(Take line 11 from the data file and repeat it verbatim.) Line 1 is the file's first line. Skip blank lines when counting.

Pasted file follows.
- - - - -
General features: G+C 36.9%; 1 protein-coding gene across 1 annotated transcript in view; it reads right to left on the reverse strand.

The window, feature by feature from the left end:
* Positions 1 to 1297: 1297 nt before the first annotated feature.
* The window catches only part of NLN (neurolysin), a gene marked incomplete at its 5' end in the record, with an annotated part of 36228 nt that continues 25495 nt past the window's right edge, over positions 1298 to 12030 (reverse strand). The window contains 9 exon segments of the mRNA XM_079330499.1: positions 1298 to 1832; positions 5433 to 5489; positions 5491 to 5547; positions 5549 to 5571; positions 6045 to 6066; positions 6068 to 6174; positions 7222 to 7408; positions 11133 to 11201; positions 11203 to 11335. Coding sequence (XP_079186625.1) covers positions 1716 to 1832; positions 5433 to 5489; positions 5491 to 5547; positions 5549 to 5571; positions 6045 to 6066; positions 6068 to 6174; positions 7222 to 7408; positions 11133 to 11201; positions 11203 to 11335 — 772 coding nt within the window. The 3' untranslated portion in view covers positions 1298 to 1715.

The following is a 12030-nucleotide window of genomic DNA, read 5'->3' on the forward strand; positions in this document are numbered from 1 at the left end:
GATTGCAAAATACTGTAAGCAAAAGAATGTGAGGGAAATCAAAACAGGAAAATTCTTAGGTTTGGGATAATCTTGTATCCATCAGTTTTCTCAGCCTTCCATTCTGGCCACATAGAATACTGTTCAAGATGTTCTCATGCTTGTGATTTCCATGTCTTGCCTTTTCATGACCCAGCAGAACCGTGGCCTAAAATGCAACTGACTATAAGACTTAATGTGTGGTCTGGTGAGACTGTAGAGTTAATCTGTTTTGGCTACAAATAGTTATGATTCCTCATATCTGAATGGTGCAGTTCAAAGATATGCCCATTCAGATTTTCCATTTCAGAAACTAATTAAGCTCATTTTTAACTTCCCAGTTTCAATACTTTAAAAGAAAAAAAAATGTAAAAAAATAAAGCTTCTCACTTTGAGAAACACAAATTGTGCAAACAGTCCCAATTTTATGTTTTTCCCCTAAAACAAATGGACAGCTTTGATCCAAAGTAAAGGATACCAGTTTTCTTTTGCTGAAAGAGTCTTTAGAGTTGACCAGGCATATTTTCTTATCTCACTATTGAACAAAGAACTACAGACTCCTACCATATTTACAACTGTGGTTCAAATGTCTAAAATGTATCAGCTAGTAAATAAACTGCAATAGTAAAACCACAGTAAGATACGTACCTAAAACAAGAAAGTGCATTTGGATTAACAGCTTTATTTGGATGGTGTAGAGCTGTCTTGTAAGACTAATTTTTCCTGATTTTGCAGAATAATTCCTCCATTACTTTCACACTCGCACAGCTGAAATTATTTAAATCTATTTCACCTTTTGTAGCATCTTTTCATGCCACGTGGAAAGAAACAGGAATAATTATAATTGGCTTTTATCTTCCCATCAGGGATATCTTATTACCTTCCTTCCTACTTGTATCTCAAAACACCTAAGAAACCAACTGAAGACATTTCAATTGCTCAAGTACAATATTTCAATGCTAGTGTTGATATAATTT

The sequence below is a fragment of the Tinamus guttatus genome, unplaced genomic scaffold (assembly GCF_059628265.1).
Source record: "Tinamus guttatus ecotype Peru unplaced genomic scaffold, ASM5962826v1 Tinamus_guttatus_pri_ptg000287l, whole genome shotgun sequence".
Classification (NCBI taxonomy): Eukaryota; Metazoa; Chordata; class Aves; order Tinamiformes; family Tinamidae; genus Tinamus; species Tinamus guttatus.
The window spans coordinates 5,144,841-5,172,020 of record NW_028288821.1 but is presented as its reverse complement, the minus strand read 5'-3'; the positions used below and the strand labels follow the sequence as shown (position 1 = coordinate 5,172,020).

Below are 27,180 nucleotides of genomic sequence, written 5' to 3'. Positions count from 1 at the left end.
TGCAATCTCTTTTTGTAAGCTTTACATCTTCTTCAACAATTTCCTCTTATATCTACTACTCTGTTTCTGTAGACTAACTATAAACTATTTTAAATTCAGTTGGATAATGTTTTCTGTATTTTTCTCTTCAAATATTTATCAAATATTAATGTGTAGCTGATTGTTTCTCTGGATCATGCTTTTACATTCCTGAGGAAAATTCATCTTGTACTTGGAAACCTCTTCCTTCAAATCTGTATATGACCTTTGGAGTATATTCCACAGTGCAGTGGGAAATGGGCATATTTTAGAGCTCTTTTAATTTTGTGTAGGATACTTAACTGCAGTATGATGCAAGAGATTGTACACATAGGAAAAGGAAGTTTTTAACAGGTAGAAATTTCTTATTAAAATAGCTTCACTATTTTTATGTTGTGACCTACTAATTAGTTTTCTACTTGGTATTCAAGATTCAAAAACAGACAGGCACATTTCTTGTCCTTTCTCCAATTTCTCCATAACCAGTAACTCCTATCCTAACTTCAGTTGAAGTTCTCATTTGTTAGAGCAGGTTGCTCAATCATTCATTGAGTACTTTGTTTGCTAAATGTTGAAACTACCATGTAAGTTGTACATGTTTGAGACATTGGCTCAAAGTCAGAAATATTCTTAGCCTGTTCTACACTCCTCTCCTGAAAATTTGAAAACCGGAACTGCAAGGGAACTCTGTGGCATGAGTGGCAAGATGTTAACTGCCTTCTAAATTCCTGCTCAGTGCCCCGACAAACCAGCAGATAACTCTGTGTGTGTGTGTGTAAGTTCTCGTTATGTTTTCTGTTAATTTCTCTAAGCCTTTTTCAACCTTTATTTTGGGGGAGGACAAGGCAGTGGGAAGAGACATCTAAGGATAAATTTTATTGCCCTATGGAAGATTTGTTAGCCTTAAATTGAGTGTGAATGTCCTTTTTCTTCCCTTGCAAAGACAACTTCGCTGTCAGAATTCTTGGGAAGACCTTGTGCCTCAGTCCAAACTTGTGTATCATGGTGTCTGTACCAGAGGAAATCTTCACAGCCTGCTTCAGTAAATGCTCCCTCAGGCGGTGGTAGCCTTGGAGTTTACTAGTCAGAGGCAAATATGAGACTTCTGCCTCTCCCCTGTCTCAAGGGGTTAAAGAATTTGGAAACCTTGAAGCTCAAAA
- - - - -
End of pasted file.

Below are 27,180 nucleotides of genomic sequence, written 5' to 3'. Positions count from 1 at the left end.